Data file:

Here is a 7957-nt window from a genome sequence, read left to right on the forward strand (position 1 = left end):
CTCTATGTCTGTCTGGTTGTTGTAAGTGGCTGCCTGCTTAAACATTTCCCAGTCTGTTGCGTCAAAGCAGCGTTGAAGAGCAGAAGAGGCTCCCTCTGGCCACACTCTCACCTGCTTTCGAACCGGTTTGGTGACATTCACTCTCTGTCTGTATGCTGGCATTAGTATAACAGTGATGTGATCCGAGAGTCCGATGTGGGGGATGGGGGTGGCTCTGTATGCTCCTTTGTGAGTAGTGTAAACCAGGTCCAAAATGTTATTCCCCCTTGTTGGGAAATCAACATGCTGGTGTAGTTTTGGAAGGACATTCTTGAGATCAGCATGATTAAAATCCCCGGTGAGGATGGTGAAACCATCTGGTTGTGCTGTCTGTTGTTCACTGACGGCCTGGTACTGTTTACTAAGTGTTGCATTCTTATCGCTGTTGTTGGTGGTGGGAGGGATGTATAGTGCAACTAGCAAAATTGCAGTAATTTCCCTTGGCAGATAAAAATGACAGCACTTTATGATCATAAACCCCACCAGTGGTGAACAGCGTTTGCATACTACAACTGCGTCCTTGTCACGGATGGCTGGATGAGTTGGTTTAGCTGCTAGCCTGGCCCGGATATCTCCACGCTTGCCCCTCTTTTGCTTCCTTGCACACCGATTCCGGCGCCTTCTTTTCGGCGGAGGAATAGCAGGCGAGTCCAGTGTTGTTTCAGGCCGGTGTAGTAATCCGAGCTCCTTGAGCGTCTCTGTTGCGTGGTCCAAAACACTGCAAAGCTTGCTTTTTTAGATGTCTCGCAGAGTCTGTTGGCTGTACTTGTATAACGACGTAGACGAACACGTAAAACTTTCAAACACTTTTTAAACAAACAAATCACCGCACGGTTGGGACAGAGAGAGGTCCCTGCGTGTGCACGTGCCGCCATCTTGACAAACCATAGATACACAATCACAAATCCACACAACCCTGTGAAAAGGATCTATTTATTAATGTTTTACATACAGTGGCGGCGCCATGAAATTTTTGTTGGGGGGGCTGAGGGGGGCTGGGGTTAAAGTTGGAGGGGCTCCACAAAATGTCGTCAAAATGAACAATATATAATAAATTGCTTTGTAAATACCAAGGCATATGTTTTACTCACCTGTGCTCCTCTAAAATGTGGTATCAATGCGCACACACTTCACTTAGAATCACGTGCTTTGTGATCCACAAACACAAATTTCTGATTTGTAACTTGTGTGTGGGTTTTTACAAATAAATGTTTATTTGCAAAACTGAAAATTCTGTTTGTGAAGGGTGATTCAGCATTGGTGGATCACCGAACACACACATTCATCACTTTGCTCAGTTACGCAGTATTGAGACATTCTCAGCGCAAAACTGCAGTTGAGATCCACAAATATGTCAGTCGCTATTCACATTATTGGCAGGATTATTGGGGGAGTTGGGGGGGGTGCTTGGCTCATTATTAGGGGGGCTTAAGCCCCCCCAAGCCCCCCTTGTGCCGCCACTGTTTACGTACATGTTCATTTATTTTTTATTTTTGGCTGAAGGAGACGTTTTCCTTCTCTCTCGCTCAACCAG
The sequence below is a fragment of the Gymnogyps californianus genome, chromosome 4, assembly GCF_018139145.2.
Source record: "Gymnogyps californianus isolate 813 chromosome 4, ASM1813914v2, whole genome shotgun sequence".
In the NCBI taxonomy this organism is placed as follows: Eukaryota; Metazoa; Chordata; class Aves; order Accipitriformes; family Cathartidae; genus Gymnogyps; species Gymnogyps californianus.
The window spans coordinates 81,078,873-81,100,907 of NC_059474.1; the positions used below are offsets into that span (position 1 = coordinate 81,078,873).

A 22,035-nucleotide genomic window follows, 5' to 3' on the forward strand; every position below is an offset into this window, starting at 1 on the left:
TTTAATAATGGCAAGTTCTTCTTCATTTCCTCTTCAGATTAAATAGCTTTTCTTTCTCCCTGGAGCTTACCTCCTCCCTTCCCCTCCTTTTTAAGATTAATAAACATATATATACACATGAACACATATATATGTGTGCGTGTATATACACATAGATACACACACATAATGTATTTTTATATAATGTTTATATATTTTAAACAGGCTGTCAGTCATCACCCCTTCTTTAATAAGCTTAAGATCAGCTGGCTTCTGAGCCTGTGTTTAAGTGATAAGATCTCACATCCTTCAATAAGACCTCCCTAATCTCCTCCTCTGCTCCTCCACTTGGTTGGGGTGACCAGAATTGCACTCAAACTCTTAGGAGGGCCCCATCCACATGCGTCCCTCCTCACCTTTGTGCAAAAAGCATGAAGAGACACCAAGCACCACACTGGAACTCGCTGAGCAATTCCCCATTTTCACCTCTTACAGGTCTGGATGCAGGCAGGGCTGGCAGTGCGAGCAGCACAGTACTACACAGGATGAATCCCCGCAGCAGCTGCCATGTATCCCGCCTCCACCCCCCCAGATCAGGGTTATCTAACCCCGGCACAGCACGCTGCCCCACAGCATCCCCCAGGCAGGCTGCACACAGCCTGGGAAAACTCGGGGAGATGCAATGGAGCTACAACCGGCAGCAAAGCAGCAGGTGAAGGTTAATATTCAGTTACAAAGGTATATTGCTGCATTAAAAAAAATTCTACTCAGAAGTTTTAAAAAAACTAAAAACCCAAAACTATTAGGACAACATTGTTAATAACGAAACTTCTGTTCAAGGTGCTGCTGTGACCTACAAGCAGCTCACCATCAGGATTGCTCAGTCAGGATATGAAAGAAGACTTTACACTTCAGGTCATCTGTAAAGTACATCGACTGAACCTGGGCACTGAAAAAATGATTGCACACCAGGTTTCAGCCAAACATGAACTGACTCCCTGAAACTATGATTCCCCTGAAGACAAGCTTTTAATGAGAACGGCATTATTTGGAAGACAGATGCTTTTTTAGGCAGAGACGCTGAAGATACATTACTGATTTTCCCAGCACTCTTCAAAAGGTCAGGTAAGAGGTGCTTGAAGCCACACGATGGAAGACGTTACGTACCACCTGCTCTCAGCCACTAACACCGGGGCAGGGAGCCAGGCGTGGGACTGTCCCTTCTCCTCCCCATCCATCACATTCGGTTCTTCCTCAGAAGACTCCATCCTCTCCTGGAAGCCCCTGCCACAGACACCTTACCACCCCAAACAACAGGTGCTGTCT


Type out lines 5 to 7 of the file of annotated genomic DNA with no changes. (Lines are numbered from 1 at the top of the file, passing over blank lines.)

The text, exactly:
In the NCBI taxonomy this organism is placed as follows: Eukaryota; Metazoa; Chordata; class Aves; order Accipitriformes; family Cathartidae; genus Gymnogyps; species Gymnogyps californianus.
The window spans coordinates 81,078,873-81,100,907 of NC_059474.1; the positions used below are offsets into that span (position 1 = coordinate 81,078,873).

A 22,035-nucleotide genomic window follows, 5' to 3' on the forward strand; every position below is an offset into this window, starting at 1 on the left: